But first, I need to get through the rest of Our Mutual Friend and write a 16-page paper about angels and demons in Dickens. Sounds fun, right?

I Am Thankful For..

I am thankful for my family.

I am thankful for the husband who cooks and cleans, who helps with homework, who takes my boys hunting and fishing, who lets me soak in the tub and enjoy a good book, who bites his tongue when he'd rather not, and who loves me despite all my faults.

I am thankful for my oldest boy who plays the same games his brother wants to play, who doesn't argue with us when we remind him to do his homework, who is content to be alone or can enjoy a good friend's company, and who still asks me to tuck him at night.

I am thankful for my littlest boy who gives me hugs and kisses whenever and wherever, who cleans his room even when he doesn't want to, who idolizes his big brother, and who writes love letters and leaves them lying around the house for Mom and Dad to find.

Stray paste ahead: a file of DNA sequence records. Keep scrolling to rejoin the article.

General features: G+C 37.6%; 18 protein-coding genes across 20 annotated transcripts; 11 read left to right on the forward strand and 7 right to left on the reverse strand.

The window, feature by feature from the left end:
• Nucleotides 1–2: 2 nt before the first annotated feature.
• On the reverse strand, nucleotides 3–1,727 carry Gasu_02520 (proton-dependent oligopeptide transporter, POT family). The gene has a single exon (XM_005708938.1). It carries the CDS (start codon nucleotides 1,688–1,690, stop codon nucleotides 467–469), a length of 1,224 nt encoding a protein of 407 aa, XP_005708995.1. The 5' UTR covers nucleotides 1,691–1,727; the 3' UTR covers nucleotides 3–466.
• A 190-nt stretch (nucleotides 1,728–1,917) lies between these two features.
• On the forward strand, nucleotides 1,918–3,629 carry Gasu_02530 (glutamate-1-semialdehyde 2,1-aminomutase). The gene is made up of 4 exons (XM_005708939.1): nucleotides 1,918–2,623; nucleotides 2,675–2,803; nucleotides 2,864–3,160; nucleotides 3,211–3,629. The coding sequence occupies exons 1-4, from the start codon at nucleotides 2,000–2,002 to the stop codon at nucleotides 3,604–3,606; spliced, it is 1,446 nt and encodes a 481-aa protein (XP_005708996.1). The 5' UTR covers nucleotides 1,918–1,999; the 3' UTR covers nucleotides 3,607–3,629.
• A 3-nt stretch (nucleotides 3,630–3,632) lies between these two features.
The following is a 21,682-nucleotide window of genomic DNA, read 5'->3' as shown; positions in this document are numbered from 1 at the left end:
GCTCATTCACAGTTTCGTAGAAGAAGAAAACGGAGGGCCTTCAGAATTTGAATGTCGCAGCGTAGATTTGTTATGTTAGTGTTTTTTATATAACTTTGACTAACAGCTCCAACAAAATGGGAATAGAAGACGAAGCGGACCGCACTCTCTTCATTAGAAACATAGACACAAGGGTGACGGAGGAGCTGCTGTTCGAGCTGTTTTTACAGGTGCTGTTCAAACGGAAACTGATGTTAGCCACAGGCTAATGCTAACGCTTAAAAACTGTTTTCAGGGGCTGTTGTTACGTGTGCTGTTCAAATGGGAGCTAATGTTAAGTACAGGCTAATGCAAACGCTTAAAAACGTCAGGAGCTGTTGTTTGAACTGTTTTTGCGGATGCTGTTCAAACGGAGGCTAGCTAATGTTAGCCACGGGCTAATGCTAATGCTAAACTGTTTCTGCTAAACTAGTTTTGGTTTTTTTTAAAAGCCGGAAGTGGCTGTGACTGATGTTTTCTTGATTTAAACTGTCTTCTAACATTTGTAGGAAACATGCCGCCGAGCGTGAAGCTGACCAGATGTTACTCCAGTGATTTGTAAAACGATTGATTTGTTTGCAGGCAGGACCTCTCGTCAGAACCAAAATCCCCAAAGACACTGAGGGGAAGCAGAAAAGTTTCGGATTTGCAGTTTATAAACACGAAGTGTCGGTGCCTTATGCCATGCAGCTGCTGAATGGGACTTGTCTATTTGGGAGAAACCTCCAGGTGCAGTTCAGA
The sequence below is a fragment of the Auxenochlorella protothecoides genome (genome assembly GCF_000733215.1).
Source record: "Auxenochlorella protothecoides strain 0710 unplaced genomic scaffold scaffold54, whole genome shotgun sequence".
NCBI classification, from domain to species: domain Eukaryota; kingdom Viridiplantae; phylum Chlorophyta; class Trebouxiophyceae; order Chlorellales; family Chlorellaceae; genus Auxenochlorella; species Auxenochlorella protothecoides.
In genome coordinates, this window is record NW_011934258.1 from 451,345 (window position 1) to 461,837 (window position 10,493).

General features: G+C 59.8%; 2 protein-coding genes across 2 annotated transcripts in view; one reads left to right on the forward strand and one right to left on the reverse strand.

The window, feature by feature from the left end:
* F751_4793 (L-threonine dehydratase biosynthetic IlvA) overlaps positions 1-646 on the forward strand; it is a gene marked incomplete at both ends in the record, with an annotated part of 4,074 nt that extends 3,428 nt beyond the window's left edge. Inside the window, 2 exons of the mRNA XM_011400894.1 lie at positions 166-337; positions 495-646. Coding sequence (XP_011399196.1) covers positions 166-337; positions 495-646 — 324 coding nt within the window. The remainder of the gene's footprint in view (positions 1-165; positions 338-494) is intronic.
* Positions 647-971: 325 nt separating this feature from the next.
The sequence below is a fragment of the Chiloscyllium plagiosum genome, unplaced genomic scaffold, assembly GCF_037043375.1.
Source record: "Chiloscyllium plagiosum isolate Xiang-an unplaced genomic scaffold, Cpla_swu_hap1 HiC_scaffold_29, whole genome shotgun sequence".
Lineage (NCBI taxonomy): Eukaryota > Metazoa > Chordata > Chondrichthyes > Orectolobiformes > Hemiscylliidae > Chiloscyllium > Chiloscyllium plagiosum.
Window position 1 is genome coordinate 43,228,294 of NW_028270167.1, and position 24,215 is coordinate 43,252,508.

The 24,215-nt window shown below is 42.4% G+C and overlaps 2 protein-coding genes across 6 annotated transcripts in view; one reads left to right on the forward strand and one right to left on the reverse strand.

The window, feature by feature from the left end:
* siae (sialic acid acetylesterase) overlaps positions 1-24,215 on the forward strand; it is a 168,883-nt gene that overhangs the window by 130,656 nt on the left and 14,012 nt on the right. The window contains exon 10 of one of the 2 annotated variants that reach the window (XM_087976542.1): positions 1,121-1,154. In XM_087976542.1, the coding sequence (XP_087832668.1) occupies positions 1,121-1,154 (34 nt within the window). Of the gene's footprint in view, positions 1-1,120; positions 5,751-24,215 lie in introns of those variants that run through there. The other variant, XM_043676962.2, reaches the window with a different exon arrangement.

I am so thankful for each of them.

I am also thankful that the recent scare with my brother didn't have anything to do with the heart problems he had as an infant. I'm thankful the EKGs, the Echo, and the heart enzymes all came back normal. I'm thankful he didn't have a heart attack or need open heart surgery again. I am thankful that antibiotics and a lot of rest will be enough to make him healthy and obnoxious once more.

I am thankful for my sisters who spend time scrapbooking, talking books, and going out to the movies with me, who irritate me and then make me laugh, who sit in hospital waiting rooms and share their worries, who listen to my complaints, encourage me to do better, and never except my lame excuses.

I am thankful for my baby brother who cherishes family above all, who has become a wonderful husband and father, who gathers us together with bonfires and parties at all times of the year, who makes me smile when he smiles, and who never fails to watch over his sisters when we're out drinking and dancing in public (we think it's quite adorable).

I am thankful for the wonderful women my brothers have married who never make me feel like unwanted in-law, who enjoy spending time with our dysfunctional and crazy family, who are there to lean on and celebrate with, and whom I can't imagine not having in my life.